There are also various Weibo commenters who also mention that news of Bookworm’s closing comes just a day after the news that publisher of magazine-books and online bookseller Duku Books (读库) is forced to close its Beijing warehouse for the sixth time.

Over the past decade, many popular venues in Beijing have been forced to close their doors or relocate. Beijing hangouts such as Bed Bar, Salud, Vineyard Cafe, 2 Kolegas, Jiangjinjiuba, Mao Livehouse, Hercules, Aperativo, The Bridge Cafe, Great Leap Brewery Sanlitun, Jing-A Taproom 1949, and many others have all been closed over the past years.

Nightlife hotspot Sanlitun bar street was demolished and bricked up in 2017 as part of the mission of the city management to gentrify the area.

Changing Sanlitun in 2017.

The demolishment of “illegal structures” in the city has been an ongoing effort of the local government for years. These efforts became especially visible in late 2017 when people in Beijing’s Daxing area faced a large-scale evacuation campaign after a big fire broke out there on November 18, killing 19 people.

The large-scale evacuation campaign was also expanded to other areas of Beijing in a campaign by the municipal authorities aimed at unlicensed developments to target “illegal structures” and “buildings with potential fire hazards.”

But many people on Weibo and WeChat questioned if the campaign was actually more about politics than about safety concerns – something that was strongly refuted by state media outlets at the time.

These questions will remain unanswered, also for the Bookworm. Is its closure really about closing down an “illegal structure,” or are there more politically-motivated considerations playing a role here? On Weibo, some commenters say the location is closed down for being a home of free discussions and “free thinking,” while others say that no matter what the place is, the building’s safety and legal status is what matters here.

Perhaps the future will tell. We surely hope the Bookworm will soon pop up and open its doors in another location very soon.

Those who are interested can support the Bookworm by coming by and buying books, which will be heavily discounted, until November 11.

By Manya Koetse

Images: Bookworm images by The Bookworm, edited by What’s on Weibo.
Sanlitun Image: Might have been taken by Manya in Beijing 2017, but we’re not 100% sure so let us know if we’re mistaken.

Spotted a mistake or want to add something? Please let us know in comments below or email us. First time commenters, please be patient – we will have to manually approve your comment before it appears.

©2019 Whatsonweibo. All rights reserved. Do not reproduce our content without permission – you can contact us at info@whatsonweibo.com.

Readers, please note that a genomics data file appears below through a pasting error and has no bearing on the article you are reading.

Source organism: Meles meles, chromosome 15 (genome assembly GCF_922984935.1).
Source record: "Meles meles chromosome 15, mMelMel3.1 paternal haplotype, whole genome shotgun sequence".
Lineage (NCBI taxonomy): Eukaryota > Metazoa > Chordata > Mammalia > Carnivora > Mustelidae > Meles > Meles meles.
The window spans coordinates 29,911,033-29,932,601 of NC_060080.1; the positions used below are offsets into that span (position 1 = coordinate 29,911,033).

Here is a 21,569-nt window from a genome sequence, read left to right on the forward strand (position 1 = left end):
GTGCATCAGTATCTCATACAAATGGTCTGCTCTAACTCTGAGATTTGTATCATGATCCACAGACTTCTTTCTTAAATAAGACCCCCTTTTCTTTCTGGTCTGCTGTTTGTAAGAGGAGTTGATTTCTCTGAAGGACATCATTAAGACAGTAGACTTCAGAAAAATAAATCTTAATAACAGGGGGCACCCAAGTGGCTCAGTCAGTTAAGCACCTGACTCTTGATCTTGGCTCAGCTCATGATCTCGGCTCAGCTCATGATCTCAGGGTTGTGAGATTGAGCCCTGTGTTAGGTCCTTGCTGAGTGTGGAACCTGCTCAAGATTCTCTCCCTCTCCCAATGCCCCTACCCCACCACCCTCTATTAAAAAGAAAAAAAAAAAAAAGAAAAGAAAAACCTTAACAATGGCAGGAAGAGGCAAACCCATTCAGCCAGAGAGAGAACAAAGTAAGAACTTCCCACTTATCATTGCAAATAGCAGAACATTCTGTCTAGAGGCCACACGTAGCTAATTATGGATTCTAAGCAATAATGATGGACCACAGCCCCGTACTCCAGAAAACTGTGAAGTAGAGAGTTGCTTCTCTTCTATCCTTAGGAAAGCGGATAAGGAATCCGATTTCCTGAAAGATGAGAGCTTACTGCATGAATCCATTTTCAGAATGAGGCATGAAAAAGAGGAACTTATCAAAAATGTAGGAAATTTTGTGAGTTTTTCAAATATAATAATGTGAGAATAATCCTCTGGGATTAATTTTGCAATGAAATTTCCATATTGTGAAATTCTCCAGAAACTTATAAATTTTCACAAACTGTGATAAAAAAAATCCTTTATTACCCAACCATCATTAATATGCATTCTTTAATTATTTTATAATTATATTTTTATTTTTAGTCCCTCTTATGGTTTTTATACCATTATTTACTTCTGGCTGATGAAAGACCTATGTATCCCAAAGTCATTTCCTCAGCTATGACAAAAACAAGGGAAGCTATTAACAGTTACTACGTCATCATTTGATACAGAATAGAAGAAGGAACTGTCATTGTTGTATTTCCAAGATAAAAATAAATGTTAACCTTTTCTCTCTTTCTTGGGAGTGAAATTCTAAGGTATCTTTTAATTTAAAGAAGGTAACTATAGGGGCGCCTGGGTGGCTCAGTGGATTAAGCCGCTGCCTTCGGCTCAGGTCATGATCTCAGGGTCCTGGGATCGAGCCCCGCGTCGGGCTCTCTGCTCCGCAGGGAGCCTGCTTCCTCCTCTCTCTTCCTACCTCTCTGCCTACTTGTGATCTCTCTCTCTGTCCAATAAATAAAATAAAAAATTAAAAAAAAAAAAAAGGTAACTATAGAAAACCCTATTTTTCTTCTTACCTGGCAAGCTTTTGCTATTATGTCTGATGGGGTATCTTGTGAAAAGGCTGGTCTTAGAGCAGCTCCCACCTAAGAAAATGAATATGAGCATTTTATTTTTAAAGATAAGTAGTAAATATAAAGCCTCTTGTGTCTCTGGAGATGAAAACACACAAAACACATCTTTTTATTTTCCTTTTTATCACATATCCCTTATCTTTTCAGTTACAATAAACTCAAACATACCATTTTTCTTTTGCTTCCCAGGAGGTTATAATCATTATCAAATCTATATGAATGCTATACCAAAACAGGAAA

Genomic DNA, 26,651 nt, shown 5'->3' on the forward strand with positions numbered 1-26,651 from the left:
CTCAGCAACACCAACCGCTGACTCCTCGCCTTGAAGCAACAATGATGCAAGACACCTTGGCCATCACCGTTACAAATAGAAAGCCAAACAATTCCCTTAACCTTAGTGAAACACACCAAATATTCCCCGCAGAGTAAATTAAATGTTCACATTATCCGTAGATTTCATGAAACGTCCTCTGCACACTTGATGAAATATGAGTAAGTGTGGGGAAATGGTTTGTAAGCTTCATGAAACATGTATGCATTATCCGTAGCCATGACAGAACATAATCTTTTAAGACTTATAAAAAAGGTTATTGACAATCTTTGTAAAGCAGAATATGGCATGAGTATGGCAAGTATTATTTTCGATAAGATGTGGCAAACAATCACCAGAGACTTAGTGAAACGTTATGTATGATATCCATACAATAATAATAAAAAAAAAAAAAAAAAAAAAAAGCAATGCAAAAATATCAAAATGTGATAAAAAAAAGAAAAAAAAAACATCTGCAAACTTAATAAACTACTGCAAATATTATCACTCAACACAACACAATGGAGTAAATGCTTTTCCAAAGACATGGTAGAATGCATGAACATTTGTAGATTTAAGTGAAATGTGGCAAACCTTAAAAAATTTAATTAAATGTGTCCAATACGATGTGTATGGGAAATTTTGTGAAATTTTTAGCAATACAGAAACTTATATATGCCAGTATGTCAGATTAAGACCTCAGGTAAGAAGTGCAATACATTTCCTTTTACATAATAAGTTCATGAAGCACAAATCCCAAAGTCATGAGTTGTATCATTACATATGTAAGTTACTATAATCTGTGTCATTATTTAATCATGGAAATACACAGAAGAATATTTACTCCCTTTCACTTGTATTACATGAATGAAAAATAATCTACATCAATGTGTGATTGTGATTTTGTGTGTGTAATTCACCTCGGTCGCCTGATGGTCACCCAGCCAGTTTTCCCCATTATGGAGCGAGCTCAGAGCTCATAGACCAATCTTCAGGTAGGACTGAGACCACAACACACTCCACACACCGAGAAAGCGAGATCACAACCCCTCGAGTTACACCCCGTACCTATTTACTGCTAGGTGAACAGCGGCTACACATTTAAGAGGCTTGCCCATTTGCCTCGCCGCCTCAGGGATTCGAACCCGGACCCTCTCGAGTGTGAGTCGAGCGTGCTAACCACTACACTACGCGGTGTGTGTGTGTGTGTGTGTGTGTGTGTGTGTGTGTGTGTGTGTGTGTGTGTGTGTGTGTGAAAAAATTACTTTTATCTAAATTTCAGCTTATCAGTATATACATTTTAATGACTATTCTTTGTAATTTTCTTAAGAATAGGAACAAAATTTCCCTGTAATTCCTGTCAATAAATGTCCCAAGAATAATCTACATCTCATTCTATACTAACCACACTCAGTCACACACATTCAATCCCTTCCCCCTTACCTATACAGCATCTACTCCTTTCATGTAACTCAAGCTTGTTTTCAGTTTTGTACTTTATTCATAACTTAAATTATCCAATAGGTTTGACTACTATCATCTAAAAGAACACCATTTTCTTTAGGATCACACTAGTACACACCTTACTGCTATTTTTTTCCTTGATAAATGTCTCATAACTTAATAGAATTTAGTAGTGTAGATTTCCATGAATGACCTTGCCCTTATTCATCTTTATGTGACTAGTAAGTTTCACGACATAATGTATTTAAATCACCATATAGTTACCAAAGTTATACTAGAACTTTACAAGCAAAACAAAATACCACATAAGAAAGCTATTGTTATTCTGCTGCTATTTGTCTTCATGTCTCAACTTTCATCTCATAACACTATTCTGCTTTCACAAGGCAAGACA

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China Local News

Online Anger over Inappropriate Toast by Dutch Watch Brand Executive at Chinese Dinner Party

This is how NOT to do a toast in Dutch!

Manya Koetse

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Instead of teaching guests at a Chinese dinner party how to say “cheers” in Dutch, this viral video shows how the Chinese are told to join in saying “dikke lul,” the Dutch expression for “big d*ck.”

UPDATE: FYI – the videos relating to this incident have been taken offline after the publication of this article. There are no active video links in this article.

The Amsterdam-based watch & jewelry brand Rosefield has recently come under fire within the Chinese community in the Netherlands after a video went viral showing Rosefield’s CEO and its Head of Sourcing proposing an unusual toast at a Chinese dinner party.

The video, that was viewed over 173,000 times on Dutch site Dumpert.nl, shows a woman in a white blouse bringing out a toast, saying:

In Dutch, we say ‘ganbei’ or ‘cheers’ in this way, and it would be nice if you all can say the same, we say: ‘dikke lul.‘”

The people at the table then proceed to toast saying “Dikke lul” – which, in fact, is not the Dutch word for ‘cheers’ but for ‘big dick,’ something that the Chinese people at the table are seemingly not aware of.

On WeChat, Chinese-language newspaper Asian News (华侨新天地) reported about the video and identified the Dutch woman and man at the table as the CPO and CEO of Rosefield Watches, a fast-growing luxury brand that is active in various countries.

Asian News describes the incident as a way of “ridiculing Chinese friends,” and writes it has triggered anger online.

Asian News (华侨新天地) is a Chinese language newspaper founded in 1992. It is mainly distributed in the Netherlands, Belgium, and Germany. Its WeChat account has some 120,200 followers, and the post on the ‘cheers’ video was among its most-well read on WeChat this week.

The blog post noted that ever since the ‘dikke lul’ video has gone viral in the Netherlands, it has become one of the first results showing up when searching for the vulgar expression ‘dikke lul’ on Google.

Although it is not clear where the video was filmed and how it ended up on short video site Dumpert, it is rumored in WeChat groups that it was recorded during the Hong Kong Watch and Clock Fair earlier this month, and that the Chinese guests are business relations of the Dutch brand (unconfirmed).

The comment section on the Dumpert site shows that although some Dutch commenters think the video is funny, there are many who find it “vulgar,” “rude,” and “distasteful.”

Although many (overseas) Chinese expressed anger in various WeChat groups – some expressing regret over a Rosefield watch they recently purchased – the Asia News blog does remind readers that we do not know the context of the video, and whether or not there was a certain pretext or common understanding to the joke.

Nevertheless, the blog states, this kind of behavior is not professional and if a company such as Rosefield wants to earn money in China, “it should also respect Chinese culture and people.”

Although there have been ample discussions about the controversial video on Wechat, there are no online discussions about this issue on Weibo at the time of writing.

Over the past year, many foreign brands became a focus for controversy in China.

In November of 2018, Italian fashion house D&G faced consumer outrage and backlash on Chinese social media for a video that was deemed ‘racist’ to China and for insulting remarks about Chinese people allegedly made by designer Stefano Gabbana.

Swiss investment bank UBS sparked controversy in June for a column which mentioned “Chinese pigs.”

Over this summer, various foreign companies apologized to China for listing ‘Hong Kong’ as a separate country or region on its websites and/or t-shirts.

Still curious about how to actually say ‘cheers’ in Dutch? It’s ‘proost’ and this is how you pronounce it correctly.

By Manya Koetse

Spotted a mistake or want to add something? Please let us know in comments below or email us. Please note that your comment below will need to be manually approved if you’re a first-time poster here.

©2019 Whatsonweibo. All rights reserved. Do not reproduce our content without permission – you can contact us at info@whatsonweibo.com